Principal’s Desk – 25 June 2020


I wish to add my congratulations to Maria Haggett on her appointment as Principal of Mater Christi College from 2021. We have started a program of regular communication and are looking forward to future occasions when Maria can meet with students, staff and families, formally and informally. I can assure you all that just as she is very excited about joining our
Good Samaritan community, I am confident that her expertise and energy will provide great leadership for the College in the years ahead.

For now however, as this final week of term draws out, hardly a conversation goes by without mentioning what a long term this has been and wondering if our holidays will again be limited by the resumption of lockdown measures.

Having our young people back on campus has been a great gift. Above and beyond some of the challenges of remote learning, our students have demonstrated loads of positivity, energy and resilience. We know that switching gears from classes at school, to classes at home and finally to classes back at school has required significant organisation and commitment. Students’ feedback provides new detail behind the potential for new levels of independent class learning, recognising that not everyone is at the same point of readiness at one and the same time. Uniquely schools are sitting on the precipice of learning from change … rather than the more usual stance of pushing for change to enhance learning. Future schooling is open to new ideas.

We are uncertain as to when things will return to ‘normal’ and this presents challenges for scheduling future events. However what is normal but also hugely exciting, is the great capacity that we have witnessed of our ‘can-do’ students and teachers for adapting and managing education activities through changing circumstances. This school year will be forever marked by the COVID pandemic; and it is our choice as to how we make this a positive learning experience.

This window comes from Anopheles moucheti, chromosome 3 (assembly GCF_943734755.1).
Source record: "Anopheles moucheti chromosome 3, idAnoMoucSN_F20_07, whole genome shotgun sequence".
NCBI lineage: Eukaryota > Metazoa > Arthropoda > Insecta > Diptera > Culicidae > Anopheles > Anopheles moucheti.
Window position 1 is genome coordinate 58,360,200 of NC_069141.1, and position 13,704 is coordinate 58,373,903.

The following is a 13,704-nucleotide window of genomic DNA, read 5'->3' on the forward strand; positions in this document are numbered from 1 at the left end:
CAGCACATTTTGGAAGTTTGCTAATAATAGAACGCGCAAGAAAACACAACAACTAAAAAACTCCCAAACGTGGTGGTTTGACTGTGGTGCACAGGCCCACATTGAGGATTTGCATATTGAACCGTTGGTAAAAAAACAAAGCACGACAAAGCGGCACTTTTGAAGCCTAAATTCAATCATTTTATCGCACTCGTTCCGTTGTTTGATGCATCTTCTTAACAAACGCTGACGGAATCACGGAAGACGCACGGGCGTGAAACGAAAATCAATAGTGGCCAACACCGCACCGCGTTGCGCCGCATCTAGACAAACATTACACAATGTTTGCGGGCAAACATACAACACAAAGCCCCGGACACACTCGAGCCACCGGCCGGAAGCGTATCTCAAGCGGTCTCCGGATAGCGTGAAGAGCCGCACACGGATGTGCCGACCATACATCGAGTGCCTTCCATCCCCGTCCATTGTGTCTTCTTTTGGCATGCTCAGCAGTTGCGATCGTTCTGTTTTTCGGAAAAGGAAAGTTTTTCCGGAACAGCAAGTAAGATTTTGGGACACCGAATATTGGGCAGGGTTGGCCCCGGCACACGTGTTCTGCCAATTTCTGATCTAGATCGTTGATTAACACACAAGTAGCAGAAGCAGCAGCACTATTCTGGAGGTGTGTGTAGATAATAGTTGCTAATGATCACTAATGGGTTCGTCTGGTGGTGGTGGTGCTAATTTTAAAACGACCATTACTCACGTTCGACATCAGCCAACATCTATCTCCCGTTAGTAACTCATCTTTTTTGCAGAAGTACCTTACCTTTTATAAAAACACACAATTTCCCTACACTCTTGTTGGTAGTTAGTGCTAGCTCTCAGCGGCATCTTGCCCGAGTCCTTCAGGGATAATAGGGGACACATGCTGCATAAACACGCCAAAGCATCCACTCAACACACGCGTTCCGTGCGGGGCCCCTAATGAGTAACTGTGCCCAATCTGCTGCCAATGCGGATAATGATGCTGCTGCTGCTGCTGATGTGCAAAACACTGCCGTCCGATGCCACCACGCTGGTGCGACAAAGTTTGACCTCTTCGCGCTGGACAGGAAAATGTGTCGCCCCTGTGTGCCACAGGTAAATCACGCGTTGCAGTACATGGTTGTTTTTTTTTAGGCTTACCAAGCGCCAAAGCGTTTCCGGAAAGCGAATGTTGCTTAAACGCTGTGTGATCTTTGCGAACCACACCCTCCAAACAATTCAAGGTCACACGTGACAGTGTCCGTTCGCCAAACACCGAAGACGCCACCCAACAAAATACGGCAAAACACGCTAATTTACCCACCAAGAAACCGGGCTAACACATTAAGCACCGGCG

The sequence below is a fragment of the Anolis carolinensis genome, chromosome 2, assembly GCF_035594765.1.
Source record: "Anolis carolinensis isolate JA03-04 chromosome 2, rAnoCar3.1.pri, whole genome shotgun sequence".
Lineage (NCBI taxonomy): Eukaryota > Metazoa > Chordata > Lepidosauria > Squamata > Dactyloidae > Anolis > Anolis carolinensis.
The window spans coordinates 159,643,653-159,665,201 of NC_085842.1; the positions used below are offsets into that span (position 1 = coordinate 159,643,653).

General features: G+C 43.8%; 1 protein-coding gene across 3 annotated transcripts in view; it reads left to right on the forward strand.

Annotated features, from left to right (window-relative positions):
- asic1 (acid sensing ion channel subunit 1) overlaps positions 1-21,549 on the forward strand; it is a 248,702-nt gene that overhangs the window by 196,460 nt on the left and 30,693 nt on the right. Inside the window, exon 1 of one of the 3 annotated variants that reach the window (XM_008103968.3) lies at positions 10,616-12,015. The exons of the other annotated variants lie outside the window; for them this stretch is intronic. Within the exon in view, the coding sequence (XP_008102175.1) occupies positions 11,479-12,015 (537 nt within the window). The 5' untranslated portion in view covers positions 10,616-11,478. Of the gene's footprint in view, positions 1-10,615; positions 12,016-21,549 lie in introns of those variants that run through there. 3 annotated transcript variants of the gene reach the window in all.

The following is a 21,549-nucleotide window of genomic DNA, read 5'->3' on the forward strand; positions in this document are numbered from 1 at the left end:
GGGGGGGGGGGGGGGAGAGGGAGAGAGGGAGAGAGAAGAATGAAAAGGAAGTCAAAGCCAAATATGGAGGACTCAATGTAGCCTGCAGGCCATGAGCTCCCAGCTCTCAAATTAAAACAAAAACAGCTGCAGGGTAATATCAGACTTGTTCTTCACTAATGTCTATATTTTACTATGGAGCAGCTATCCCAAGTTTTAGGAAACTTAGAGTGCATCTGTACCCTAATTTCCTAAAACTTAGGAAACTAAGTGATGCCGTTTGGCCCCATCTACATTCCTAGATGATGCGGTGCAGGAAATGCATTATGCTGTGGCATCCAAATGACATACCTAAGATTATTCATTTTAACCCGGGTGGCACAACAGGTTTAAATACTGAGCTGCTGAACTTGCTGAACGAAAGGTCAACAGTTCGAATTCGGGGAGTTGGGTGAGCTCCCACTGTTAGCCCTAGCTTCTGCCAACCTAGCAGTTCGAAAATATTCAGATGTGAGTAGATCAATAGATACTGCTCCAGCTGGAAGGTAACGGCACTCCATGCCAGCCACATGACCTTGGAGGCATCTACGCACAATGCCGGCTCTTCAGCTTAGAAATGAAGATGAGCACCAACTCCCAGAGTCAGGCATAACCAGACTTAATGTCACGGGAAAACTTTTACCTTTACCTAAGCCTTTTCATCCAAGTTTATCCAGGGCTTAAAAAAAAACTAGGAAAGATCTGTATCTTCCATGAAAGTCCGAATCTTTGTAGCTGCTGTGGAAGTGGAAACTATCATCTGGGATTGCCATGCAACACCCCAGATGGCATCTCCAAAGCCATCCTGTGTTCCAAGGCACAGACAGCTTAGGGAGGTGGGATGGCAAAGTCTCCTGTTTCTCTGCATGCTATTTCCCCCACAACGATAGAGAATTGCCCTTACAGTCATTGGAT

Now back at school, we see girls really enjoying each other’s company, and community activities vastly expanded at lunch breaks, and teachers expressing gratitude to their colleagues:

To all the swans from the Critical Incident Team, swimming gracefully across the pond – only they know how much paddling was done below. Thank you for showing us what was above and for all the effort below. Thanks for being supportive and understanding to all of us
You have built a great relationship with the Year 10 Council – they appreciate you as their advocate!
Thanks for keeping the Year 7s connected
Your students appreciated that you cut down on the work to ensure it was manageable
For a million and one phone calls and explaining things so patiently
For the awesome Kahootz during community time!
Thanks for calling just to see how I was going!
For always answering my silly questions without judgement
A big thank you for making the transition to online teaching/learning smooth. Great work
Your students really appreciated your great power points and class activities
For supporting the Year 9 Challenge program through organising engaging activities with external providers
For leading the Community time; for keeping the virtual community in the loop
To all for the zoom and phone convos!
For always willing to assist and collaborate at a moment’s notice
For the debriefs and encouragement, prayers, blessings, activities and thoughtfulness

To everyone for staying the course

We have all ‘stayed the course’ over this term, so I congratulate our students, their teachers AND their families. We know that ‘tis only the halfway mark for this school year, so let’s agree to keep on working together, supporting and appreciating one another. Let’s ensure that our COVID year of 2020 is loaded with positives, to become the best of our learning years!

We have experienced new levels of appreciation, gratefulness and excitement in each other’s company. Let’s keep these things going. Let’s stay with appreciating what we have today… as we are more aware than ever, that tomorrow remains forever an unknown.

Writer Mary Oliver, suggests that gratefulness comes from appreciating the simple things more, especially needed now as we begin to emerge from the period of lockdown. She invites us through a simple prayer:

It doesn’t have to be
the blue iris,
it could be weeds in a vacant lot,
or a few small stones;
just pay attention,
then patch a few words together
and don’t try to make this elaborate,
this isn’t a contest
but the doorway into thanks,
and a silence
in which another voice may speak. Mary Oliver.

Mary Fitz-Gerald